This was after a written response to DA MP Sonja Boshoff’s parliamentary question revealed that 193 pupils in Grades 3, 4 and 5 fell pregnant between 2014 and 2016.
If school pupils from Grade 6 and 7 who fell pregnant were added, this number would increase to 1449.
On Friday, Dr Yogan Pillay, the department’s deputy director-general, said these statistics and others the department had researched over the years was why it launched campaigns last year targeting young girls specifically.
“We’ve known for a while of this challenge of teen pregnancy, that’s why Deputy President Cyril Ramaphosa launched the She Conquers national HIV campaign for girls and young women to focus specifically on the 15-24 year age group, as we know they have the highest rate of HIV infection,” Pillay said.
It is a three-year campaign that focuses on HIV infections, unwanted pregnancies, school dropouts, sexual and gender-based violence, unemployment and a shortage of economic opportunities among girls and young women.
Pillay said that in 2014 alone, 70 000 girls 18 years and younger gave birth in public health facilities.
That number had slightly decreased in 2016 to around 60 000 births, but much work still needed to be done in terms of increasing access to contraception, particularly for girls in rural areas, he said.
The parliamentary reply also showed that 18 357 schoolgirls fell pregnant in 2014, with 15 504 in 2015 and 8 732 in 2016.
Boshoff said: “Although the overall numbers seem to indicate a drop in school pregnancies, the Department of Basic Education was unable to provide statistics for Mpumalanga and KwaZulu-Natal."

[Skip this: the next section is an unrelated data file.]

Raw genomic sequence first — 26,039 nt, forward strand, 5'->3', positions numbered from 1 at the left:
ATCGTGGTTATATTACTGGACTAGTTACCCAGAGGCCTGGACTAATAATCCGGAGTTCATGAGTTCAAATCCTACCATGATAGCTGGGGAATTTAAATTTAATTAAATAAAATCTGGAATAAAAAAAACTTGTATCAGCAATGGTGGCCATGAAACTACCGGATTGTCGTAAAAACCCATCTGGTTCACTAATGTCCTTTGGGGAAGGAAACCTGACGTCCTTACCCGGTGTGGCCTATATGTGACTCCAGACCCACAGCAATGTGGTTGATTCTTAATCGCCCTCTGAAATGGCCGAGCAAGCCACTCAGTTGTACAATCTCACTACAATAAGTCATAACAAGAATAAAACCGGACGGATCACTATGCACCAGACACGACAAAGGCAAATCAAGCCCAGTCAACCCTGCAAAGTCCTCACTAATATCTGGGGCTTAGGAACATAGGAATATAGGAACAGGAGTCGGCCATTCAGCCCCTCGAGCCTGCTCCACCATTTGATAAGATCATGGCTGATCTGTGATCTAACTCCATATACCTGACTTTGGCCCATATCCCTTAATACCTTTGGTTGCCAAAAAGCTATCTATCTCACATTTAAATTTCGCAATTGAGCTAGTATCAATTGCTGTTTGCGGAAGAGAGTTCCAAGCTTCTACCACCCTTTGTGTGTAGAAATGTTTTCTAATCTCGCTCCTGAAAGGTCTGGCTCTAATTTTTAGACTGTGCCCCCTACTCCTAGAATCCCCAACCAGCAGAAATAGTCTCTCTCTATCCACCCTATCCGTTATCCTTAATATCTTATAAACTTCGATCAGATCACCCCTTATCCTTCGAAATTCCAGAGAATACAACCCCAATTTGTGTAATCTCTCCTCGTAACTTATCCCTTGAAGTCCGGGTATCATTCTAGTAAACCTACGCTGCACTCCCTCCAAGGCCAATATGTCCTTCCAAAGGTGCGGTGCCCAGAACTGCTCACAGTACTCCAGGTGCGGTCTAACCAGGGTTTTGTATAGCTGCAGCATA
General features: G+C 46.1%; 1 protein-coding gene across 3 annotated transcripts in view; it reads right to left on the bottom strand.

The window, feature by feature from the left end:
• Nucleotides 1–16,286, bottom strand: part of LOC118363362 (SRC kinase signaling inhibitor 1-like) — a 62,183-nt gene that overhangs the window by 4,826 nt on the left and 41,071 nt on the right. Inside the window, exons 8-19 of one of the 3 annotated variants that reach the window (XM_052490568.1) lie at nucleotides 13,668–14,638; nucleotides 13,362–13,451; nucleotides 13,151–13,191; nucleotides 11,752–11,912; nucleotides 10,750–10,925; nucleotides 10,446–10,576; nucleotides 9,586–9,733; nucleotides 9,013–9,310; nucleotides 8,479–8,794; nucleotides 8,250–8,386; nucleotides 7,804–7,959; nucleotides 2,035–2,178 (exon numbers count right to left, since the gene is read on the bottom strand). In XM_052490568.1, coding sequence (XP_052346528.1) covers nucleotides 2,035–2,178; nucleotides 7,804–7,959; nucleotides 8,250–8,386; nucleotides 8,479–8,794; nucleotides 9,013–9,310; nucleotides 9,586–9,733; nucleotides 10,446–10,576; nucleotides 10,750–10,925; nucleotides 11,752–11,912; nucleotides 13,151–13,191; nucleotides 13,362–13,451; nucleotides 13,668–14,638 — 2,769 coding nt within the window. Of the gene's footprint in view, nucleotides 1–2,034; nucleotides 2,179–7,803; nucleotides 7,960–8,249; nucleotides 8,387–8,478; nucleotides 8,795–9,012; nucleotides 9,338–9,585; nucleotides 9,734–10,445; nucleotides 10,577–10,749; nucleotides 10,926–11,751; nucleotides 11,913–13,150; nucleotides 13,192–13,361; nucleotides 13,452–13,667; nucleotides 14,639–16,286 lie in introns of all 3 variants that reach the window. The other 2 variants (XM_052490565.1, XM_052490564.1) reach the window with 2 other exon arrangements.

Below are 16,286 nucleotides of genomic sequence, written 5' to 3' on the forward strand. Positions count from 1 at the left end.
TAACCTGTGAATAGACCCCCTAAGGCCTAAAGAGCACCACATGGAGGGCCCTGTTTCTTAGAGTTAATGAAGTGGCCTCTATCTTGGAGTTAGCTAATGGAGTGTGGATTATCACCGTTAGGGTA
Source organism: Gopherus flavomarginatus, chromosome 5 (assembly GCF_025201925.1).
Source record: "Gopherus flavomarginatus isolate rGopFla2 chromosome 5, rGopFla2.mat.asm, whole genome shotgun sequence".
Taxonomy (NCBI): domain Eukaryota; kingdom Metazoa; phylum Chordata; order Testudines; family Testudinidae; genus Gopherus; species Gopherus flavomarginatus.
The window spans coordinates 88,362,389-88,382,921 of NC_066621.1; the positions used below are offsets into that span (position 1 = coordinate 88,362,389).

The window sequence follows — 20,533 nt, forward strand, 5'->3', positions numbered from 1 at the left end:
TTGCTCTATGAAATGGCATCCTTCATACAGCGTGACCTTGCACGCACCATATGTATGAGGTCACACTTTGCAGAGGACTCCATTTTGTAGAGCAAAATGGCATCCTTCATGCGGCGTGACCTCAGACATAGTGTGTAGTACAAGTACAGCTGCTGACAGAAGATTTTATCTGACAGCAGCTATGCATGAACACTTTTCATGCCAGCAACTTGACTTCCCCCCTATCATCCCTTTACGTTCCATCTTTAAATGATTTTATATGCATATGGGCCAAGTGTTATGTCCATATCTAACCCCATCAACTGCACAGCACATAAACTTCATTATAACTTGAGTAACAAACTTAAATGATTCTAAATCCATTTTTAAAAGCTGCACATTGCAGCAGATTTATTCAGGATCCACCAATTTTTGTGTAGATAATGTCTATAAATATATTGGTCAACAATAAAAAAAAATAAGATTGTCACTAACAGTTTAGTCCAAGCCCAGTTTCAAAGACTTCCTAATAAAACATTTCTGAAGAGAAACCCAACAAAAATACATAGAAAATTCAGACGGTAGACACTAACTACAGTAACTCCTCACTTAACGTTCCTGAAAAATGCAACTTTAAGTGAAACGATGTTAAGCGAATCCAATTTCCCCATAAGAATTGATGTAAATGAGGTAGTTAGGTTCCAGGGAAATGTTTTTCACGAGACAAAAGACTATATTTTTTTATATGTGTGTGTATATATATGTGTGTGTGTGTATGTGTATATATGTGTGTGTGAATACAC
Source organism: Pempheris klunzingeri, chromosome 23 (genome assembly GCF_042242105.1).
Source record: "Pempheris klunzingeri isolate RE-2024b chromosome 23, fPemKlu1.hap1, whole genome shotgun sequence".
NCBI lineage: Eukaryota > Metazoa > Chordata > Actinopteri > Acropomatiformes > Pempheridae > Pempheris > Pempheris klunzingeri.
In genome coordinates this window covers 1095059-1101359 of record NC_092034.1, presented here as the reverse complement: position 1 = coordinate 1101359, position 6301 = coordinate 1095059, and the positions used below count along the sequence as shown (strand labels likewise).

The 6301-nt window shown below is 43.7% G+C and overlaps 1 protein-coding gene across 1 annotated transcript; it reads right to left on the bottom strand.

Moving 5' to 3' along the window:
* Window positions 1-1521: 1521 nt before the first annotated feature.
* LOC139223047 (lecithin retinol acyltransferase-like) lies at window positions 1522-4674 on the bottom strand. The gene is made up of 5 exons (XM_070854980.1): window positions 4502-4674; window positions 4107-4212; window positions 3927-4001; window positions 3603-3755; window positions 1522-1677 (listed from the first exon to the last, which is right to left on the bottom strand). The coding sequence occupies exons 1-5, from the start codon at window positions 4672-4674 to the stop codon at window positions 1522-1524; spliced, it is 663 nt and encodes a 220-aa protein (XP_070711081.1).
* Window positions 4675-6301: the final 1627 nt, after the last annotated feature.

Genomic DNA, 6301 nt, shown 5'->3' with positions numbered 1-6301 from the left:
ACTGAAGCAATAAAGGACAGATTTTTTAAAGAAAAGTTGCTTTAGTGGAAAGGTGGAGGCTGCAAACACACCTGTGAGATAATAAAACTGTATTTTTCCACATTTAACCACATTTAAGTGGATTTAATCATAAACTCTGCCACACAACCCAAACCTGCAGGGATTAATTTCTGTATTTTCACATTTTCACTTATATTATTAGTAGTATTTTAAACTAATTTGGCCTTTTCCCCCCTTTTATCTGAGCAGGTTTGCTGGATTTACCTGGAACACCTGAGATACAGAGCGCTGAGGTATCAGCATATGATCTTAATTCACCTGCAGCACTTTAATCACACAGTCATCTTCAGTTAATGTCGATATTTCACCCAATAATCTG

“Traditionally, these two provinces account for large numbers of school pregnancies: a total of 6 477 in 2014 and 5 178 in 2015, combined.”
Pillay said the She Conquers campaign was one of several the department had embarked on to target the youth on various issues.
He said a B-Wise interactive mobi-site was launched in 2015 to address issues such as sexual and reproductive health, among others.
“We are also working with the Department of Basic Education to get condoms into high schools, but one of our problems is that many of our communities are very conservative. Some communities think that providing condoms is promoting promiscuity,” Pillay added.
“We are also working on improving healthcare facilities to make them youth and adolescent-friendly, where they can access contraception and family planning."
“We will also launch an initiative in a month or so so that youngsters can report any insults or verbal abuse they receive at public health centres.”
Boshoff also said the DA would urgently submit further parliamentary questions to find out how many girls under the age of 16 were pregnant, and whether any charges had been instituted against those responsible, as this would constitute statutory rape.
Pillay said pre-teens and teens were vulnerable to sexual abuse.
“Most of them are abused In any case, sex with a child is illegal whether you have consent or not. It is not only illegal, but immoral,” he said.
Young girls were simply “biologically not ready” to bear children,” he stated.